posted at 1/7/2008 4:53 PM EST
A recount of McNamee's recollection of a conversation he had with Assistant U.S. Attorney Matthew Parrella and IRS Special Agent Jeff Novitzky was not attributed to a source:
"Listen Brian -- this is [Assistant United States Attorney Matthew] Parrella -- he goes, 'You have three strikes to go to jail.' He goes -- he goes, 'You know, you're a cop.' He goes, 'You picked up steroids and you delivered steroids. That's a federal crime.' He goes, 'And if you lie to a federal agent, you go to jail.' He goes, 'I'm going to tell you' -- my attorney just sat there. He goes, 'Yesterday, you took two steps back' -- no. 'You have two strikes against you to go to jail. You have one more strike.' All right. So, then, they recapped what we talked about that day and then -- the day before. And, then, right away, 'So what about Clemens?' 'Well, what do you mean?' [IRS Special Agent] Novitzky went on this big tirade because it was the biggest embarrassing thing I've ever heard from anybody. He's trying to tell me that I -- that how can I tell him that I don't know anything about steroids and Clemens with, first of all, what they know and then also I must not be good at what I do because I stretch him and I train him; so if I put my hands on his body, how can I not know that his body's changing by taking steroids.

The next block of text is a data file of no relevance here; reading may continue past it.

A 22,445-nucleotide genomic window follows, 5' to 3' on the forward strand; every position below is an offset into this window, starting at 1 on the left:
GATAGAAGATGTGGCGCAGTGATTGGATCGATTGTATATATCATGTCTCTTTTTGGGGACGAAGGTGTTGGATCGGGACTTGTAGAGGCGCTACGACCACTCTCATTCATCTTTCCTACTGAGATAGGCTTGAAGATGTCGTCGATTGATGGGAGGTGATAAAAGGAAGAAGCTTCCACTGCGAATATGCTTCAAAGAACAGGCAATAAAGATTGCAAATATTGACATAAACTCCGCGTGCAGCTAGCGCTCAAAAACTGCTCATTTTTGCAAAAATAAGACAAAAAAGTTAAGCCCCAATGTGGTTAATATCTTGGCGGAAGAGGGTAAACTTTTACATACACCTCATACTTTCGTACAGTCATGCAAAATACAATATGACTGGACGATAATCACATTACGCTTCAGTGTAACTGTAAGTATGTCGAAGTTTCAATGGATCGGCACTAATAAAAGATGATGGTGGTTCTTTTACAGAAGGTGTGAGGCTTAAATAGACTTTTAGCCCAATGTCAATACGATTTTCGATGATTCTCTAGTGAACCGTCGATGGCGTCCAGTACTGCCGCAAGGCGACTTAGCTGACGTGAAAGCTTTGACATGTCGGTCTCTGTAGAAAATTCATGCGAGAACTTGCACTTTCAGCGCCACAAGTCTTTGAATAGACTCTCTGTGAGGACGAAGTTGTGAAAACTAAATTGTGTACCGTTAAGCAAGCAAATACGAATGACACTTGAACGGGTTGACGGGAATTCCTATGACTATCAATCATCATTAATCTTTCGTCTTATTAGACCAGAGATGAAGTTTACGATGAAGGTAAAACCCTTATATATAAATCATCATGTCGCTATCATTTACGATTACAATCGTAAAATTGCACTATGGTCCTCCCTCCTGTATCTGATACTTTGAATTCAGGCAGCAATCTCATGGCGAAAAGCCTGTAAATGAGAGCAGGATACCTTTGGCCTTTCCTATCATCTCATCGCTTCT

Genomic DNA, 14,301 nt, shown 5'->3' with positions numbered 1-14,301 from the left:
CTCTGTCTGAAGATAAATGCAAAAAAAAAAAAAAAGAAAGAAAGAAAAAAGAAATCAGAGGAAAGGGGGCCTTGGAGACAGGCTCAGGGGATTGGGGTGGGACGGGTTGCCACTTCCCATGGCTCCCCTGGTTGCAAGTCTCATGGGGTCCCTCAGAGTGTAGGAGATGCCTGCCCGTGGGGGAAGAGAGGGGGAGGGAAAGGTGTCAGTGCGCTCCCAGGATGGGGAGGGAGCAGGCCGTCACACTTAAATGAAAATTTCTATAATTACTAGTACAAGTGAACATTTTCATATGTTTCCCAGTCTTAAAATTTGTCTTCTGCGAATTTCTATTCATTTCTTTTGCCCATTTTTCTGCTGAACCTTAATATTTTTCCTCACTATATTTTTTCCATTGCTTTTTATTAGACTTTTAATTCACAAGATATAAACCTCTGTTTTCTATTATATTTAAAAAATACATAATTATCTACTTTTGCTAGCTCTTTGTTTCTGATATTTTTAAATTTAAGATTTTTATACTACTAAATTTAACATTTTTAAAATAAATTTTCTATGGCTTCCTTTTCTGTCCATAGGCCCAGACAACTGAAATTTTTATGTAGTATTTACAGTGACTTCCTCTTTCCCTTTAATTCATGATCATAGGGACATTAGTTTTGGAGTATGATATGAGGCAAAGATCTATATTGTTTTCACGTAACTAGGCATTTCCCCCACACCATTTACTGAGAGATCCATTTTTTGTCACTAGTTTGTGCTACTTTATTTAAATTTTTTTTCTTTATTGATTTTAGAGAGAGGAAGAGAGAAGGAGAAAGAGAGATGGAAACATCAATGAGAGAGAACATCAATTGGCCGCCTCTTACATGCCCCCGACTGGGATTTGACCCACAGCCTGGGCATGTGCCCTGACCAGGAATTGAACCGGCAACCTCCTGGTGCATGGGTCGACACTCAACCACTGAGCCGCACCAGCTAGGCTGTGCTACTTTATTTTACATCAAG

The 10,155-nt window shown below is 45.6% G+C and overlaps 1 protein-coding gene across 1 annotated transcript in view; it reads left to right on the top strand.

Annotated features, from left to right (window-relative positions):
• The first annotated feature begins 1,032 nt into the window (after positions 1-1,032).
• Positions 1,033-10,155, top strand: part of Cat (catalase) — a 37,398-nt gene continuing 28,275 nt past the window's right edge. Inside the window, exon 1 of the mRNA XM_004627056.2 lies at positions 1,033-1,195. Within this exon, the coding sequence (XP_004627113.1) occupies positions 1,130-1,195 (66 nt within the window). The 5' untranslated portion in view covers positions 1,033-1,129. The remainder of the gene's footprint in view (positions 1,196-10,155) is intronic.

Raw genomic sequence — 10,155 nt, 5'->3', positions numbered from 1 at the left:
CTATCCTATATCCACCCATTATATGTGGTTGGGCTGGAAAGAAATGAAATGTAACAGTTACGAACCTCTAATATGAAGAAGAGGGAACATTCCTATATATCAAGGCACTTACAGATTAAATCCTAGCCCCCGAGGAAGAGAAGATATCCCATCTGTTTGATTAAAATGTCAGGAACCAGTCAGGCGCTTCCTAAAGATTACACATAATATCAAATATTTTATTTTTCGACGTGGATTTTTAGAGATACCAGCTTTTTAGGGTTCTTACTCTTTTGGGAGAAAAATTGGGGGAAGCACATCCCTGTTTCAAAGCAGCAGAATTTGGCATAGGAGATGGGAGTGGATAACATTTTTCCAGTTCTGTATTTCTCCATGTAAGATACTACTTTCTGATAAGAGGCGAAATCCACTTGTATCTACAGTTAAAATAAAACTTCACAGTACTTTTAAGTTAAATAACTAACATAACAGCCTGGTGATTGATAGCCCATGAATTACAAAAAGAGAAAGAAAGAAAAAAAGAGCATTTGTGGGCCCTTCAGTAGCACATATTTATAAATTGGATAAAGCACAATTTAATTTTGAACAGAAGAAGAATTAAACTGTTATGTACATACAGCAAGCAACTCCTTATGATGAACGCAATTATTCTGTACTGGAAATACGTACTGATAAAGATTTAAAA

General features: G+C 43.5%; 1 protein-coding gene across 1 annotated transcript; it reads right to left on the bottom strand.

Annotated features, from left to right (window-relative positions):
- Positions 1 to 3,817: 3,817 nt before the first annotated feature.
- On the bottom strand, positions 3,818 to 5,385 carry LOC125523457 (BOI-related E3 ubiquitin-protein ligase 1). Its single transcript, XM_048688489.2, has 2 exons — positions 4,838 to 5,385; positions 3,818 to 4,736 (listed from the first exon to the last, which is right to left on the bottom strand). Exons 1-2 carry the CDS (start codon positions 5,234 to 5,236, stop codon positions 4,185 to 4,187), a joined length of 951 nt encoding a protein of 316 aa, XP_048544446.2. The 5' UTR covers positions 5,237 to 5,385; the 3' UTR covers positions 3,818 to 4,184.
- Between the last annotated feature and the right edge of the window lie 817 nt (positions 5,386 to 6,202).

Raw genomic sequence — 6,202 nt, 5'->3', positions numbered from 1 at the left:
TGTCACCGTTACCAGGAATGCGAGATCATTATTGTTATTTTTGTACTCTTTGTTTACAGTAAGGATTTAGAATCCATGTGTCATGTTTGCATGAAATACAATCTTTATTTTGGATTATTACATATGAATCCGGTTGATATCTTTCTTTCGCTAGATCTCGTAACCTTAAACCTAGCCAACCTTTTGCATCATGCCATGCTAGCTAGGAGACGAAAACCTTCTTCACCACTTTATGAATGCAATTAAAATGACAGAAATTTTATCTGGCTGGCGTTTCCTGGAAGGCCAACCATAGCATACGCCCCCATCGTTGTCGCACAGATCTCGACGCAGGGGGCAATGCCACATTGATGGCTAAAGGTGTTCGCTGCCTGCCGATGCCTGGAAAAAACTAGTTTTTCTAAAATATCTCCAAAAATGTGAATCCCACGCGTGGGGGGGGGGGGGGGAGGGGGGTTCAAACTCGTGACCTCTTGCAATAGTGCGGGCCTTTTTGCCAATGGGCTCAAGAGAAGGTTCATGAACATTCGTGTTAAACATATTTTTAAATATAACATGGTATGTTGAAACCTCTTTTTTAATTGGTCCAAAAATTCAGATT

"And then, he threw a piece of paper at me and he goes, 'Do you know how many people we've talked to?' Parrella jumped in. He goes, 'We know about [sic] more about you than you know about yourself.' He goes, 'You're going to jail.' My attorney just sat there. And they said, 'Let's get back to when you first met Clemens in '98.'"
The lawsuit stated that after this exchange, and for the first time in his life, McNamee stated that he had injected Clemens with steroids in 1998, 2000 and 2001.
McNamee has said that after that conversation, he "magically" went from a "target" in a federal criminal drug investigation to a mere "witness," so long as he continued to "toe the line." McNamee, the lawsuit says, states that he gave a detailed statement in which he contended that he repeatedly injected Clemens with steroids.
The lawsuit also said that according to what McNamee has told others, some time after this two-day interrogation, he was again contacted by federal authorities. They wanted McNamee to repeat his story to the Mitchell Commission. McNamee has said that when he initially refused to do so, he was told by the federal authorities he would be moved from "witness" status back to "target" status and fully prosecuted.
When faced with prosecution, McNamee stated, he agreed to speak with Mitchell.
During his interview with Mitchell, with the federal authorities in the room, McNamee is said to have told others it was conducted like a "cold war era interrogation," in which a federal agent merely read to the Mitchell investigators McNamee's previously-obtained statement and then asked McNamee to confirm what he previously stated.